Damages cause by your flicking habits

Samantha Malley & Samantha Scetta – Art Director & Editor-in-Chief

What do we think of when we think of littering? Coffee cups, candy wrappers and plastic bags… these are items that are constantly littering sidewalks and polluting oceans. A much more common yet absolutely insidiously littered item is actually the cigarette butts that are notoriously flicked out of car windows and onto the streets. Shockingly, the butts of cigarettes are the number one item littered not just in the United States… but throughout the whole entire world.

About four and a half trillion cigarette butts are littered every year making up more than a third of all litter. Once tossed to the ground, a cigarette butt can leach harmful chemicals such as arsenic and lead –simply creating an unnecessary and detrimental hazard to our natural world.

“Thousands upon thousands of ciggy butts in a fishes mouth”, Graphic by Wiley Sadowski

There are two visible parts that make up a cigarette: the tobacco and the plastic filter. Although the smokeable tobacco part is biodegradable by definition, the plastic filter is made up of cellulose acetate. This compound technically breaks down but never disappears…ever. Combine that with not only the thousands of chemicals found in a cigarette butt with all the other different types of litter found daily in the environment and you have a recipe for a toxic environment.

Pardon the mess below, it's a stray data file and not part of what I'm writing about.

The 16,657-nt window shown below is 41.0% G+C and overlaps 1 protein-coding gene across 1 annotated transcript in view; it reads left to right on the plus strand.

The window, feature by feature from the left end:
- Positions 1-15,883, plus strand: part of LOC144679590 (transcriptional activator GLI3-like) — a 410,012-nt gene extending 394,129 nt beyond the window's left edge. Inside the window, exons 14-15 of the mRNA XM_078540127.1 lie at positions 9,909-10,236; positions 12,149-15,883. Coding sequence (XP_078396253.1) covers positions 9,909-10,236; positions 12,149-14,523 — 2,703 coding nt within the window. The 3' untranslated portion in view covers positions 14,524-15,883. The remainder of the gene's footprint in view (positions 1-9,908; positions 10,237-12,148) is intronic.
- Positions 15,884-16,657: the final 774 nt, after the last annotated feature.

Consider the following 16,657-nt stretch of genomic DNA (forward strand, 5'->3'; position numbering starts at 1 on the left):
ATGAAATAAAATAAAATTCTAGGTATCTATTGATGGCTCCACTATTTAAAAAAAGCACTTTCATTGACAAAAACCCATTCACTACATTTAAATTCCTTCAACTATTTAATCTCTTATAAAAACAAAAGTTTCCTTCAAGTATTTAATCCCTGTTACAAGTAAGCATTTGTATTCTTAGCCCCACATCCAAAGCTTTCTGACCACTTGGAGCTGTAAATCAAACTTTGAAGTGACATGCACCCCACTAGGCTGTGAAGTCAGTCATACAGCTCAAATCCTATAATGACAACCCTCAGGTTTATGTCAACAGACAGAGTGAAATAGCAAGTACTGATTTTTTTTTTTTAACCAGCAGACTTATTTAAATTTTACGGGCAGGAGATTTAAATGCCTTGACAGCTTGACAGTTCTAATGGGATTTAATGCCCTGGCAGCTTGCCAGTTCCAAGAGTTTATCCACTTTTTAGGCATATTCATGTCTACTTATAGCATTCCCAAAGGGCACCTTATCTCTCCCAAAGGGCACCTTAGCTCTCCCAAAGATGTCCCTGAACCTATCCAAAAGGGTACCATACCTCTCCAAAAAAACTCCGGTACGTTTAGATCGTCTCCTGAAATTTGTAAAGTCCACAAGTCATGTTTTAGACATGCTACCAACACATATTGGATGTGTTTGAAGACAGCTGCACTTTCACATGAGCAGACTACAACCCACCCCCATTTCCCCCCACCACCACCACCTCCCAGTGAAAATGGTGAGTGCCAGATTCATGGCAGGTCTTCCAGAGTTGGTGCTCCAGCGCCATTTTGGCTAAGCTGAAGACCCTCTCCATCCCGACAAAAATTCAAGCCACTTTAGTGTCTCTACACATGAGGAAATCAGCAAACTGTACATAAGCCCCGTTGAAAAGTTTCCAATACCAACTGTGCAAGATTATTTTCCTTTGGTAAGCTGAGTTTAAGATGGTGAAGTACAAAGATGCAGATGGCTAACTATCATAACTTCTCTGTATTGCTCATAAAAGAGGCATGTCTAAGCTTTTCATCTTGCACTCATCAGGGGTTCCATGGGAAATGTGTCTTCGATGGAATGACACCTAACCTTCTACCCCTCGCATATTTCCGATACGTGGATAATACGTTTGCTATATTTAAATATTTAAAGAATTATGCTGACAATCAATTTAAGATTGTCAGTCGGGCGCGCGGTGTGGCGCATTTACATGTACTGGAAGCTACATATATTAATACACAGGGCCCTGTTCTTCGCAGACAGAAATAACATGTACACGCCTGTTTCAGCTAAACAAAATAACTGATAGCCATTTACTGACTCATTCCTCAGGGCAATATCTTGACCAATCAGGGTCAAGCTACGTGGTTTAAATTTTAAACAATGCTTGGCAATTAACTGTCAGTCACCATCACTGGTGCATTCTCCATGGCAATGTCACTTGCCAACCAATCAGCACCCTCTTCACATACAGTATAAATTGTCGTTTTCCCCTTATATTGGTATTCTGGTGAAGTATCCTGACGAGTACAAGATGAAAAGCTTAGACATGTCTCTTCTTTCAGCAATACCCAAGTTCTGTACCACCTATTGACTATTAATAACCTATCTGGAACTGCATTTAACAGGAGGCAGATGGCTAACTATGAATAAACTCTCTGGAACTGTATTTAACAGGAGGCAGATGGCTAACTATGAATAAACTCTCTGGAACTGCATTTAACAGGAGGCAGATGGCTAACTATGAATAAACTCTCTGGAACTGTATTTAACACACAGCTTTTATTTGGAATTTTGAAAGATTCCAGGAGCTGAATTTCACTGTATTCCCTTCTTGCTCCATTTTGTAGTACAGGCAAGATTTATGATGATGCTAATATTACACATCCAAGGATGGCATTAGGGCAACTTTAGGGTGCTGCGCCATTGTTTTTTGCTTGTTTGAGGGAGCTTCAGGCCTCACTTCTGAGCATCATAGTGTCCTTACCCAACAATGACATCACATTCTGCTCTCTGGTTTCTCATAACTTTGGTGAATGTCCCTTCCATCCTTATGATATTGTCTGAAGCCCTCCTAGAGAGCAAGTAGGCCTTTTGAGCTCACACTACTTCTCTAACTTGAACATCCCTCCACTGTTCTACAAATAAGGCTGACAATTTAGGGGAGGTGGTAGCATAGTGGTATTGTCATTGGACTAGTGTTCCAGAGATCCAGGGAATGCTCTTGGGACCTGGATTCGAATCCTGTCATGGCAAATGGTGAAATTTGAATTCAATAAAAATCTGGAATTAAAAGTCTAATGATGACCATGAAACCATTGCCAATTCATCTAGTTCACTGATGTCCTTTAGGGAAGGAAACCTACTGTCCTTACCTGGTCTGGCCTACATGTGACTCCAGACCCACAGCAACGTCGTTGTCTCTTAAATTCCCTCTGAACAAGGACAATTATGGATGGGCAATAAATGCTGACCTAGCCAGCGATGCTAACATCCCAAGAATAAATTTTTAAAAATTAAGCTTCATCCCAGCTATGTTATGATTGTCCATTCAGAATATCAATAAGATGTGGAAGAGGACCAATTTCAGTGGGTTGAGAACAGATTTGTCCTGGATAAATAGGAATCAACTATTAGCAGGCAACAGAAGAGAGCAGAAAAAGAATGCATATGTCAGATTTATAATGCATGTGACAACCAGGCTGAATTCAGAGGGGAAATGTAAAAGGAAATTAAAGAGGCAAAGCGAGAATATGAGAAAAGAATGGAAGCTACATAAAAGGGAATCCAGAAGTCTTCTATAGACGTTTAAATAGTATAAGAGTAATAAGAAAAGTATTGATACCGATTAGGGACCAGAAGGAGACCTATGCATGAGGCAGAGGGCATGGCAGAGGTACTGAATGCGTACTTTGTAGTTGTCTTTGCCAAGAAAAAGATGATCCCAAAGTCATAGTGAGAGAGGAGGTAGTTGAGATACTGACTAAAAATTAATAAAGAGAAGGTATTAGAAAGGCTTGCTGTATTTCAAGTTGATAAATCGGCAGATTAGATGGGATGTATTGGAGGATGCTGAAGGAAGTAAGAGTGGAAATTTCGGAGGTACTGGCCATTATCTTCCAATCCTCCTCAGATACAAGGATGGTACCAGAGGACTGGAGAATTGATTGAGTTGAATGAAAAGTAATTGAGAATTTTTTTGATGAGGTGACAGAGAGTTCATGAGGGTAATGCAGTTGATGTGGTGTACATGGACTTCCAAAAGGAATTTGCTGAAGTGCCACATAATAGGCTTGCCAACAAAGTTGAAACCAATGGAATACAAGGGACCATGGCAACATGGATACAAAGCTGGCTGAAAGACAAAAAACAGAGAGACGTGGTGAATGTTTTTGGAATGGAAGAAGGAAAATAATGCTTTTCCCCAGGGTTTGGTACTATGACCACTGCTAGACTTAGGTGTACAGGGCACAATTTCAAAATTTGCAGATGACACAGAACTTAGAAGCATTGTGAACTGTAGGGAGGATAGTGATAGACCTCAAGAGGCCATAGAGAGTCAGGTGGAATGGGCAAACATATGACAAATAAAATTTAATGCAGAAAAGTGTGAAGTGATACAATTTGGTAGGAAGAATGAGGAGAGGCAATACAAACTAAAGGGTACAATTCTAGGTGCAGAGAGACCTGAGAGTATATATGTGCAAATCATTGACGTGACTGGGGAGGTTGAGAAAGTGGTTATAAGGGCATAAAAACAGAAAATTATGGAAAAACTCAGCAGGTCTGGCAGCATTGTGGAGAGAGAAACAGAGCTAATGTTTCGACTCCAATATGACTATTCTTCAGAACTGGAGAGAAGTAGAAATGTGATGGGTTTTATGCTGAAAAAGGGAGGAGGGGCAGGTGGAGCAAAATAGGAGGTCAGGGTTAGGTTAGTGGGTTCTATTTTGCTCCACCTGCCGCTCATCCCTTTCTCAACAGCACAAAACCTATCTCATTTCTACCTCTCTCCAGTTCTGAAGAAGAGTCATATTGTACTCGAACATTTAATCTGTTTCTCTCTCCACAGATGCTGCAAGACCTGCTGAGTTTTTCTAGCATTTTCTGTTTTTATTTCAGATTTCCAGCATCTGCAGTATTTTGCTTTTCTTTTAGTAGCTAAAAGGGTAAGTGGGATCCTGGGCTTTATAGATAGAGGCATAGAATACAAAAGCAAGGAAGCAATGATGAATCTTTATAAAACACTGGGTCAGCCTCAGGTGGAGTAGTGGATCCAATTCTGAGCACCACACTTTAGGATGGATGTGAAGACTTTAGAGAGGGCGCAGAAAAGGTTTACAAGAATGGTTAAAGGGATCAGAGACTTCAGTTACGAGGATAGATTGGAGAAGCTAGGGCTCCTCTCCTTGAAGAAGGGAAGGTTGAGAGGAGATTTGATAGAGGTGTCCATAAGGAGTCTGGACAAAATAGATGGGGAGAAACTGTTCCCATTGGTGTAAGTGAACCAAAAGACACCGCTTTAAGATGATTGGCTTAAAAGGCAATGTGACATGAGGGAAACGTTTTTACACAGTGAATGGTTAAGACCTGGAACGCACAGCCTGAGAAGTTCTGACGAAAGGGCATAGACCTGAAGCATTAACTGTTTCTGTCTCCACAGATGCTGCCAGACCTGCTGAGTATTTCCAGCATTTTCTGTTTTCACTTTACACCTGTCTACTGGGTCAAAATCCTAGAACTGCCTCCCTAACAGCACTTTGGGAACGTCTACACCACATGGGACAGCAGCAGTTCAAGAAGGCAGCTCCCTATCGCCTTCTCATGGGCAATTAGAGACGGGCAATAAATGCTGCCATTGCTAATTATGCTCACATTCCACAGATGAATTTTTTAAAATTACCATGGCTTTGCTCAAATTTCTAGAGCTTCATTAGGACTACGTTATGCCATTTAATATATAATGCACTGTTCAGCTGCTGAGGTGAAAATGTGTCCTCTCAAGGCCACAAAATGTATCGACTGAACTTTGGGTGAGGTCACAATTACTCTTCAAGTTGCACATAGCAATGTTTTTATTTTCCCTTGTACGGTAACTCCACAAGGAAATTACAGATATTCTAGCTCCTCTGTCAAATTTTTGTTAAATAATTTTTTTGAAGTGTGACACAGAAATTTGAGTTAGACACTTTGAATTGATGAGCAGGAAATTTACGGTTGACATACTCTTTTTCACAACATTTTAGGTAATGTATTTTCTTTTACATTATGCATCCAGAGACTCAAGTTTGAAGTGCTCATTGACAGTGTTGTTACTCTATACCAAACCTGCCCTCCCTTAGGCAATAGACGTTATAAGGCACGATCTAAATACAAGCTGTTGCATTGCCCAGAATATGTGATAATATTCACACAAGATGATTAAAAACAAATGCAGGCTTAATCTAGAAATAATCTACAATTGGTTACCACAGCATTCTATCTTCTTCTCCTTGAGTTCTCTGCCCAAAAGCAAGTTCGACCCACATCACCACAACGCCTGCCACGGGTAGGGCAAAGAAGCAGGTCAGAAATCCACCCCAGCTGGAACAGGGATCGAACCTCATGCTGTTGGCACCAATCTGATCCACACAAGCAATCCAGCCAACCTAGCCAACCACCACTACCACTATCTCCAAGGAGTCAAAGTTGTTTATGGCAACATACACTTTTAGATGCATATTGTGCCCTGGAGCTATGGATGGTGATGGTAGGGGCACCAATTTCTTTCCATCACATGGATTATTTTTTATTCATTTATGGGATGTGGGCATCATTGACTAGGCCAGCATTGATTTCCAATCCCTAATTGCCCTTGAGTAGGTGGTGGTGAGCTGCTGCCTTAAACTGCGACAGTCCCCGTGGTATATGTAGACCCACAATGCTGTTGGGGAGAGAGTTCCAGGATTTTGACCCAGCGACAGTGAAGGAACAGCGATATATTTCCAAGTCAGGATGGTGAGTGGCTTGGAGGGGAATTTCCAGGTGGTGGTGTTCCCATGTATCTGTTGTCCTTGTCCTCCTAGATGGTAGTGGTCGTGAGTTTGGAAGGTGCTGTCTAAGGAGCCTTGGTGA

Reported just this year by the Ocean Conservancy’s International Coastal Cleanup project, the top ten most littered items were all made up of plastic. These items included cigarettes, of course, food wrappers, plastic bottles and caps, plastic bags, and straws.

Sounds like the perfect recipe for a poisonous meal. All animals, from pets to wildlife can’t know the difference between food and garbage until it is already being eaten. This is especially true for marine life that are basically forced to ingest plastic waste. Would you want to eat a fish that has ingested cigarette butts?

Cigarettes cause a plethora of disease from lung cancer to liver cancer, and from erectile dysfunction to stroke. Smoking cigarettes is a debilitating habit that will eventually cause the smoker health problems that they would most likely not have had otherwise. Smoking cigarettes is a personal choice, however, when smoking around children or littering cigarette butts it becomes less personal and more harmful to other beings– this is when smoking becomes an environmental issue. There are other means of disposing cigarettes such as putting them into ashtrays and then emptying the ashtray into a garbage routinely.